The purpose of this document is to contribute to the ongoing discussion on climate change in light of the available evidence on the possible channels of transmission of the econnomic impact of this phenomenon and the results of the latest session of the Conference of the Parties to the United Nations Framework Convention on Climate Change (COP 15), held in Copenhagen from 7 to 18 December 2009.
More effective multilateral modalities must be found for halting global warming, starting with an agreement that recognizes the interdependence of nations, of public, private and social actors, and of generations and that takes account of the different role played by each one in the creation of the problem.
Institutional and financial proposals for addressing the issue must be grounded in the principle of common but differentiated responsibilities and give due consideration to development priorities within a fairer system of global governance.
The region now faces an opportunity to participate actively in the international negotiations and the preparation of the ensuing agreements (including the financial ones), to consider production alternatives that enhance competitiveness within the pursuit of low-carbon economic development, to adjust or take advantage of the economic incentives offered under the current climate regime, and at the same time become part of a collective solution to a global problem.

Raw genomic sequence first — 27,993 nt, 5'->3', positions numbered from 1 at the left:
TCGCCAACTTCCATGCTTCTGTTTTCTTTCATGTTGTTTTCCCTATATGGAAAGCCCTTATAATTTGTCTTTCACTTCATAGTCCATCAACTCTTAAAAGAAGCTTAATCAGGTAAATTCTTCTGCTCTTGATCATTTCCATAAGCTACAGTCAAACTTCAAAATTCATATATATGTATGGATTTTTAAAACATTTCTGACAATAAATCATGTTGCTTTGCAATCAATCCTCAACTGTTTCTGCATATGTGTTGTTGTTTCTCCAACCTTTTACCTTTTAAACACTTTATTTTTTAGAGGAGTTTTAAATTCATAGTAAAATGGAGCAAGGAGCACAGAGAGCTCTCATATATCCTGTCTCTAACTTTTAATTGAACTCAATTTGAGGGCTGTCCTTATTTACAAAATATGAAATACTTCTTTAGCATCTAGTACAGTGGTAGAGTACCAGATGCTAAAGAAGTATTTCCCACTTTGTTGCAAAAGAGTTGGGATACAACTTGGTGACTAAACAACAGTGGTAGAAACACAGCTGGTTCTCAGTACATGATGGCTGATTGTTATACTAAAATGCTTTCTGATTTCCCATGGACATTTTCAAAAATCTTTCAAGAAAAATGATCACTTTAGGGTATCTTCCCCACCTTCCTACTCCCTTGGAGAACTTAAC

The Conference of the Parties will next meet in Mexico, from 29 November to 10 December 2010. That session will be a unique occasion for the countries of the region to increase their presence on the international stage, to show the world the progress made, for all their diversity, as well as the directions being taken and the novel approaches being adopted to tackle climate change.
The region is in a position to embark on a novel preparatory process for COP 16 and COP 17 and to foster a positive approach by focusing on building trust and ensuring the inclusiveness of the process leading up to the adoption of a binding agreement.
This document has been prepared, at the request of the Government of Mexico, by the Economic Commission for Latin America and the Caribbean and the Inter-American Development Bank on the basis of the work carried out jointly with a number of countries of the region to further the analysis of the economic costs of climate change and with support from the European Union and the Governments of Denmark, Germany, Spain and the United Kingdom.
It is our hope that the reflections presented here for the consideration of the Member States help contribute to the ongoing debate.
Luis Alberto Moreno
President Inter-American Development Bank
Executive Secretary Economic Commission for Latin America and the Caribbean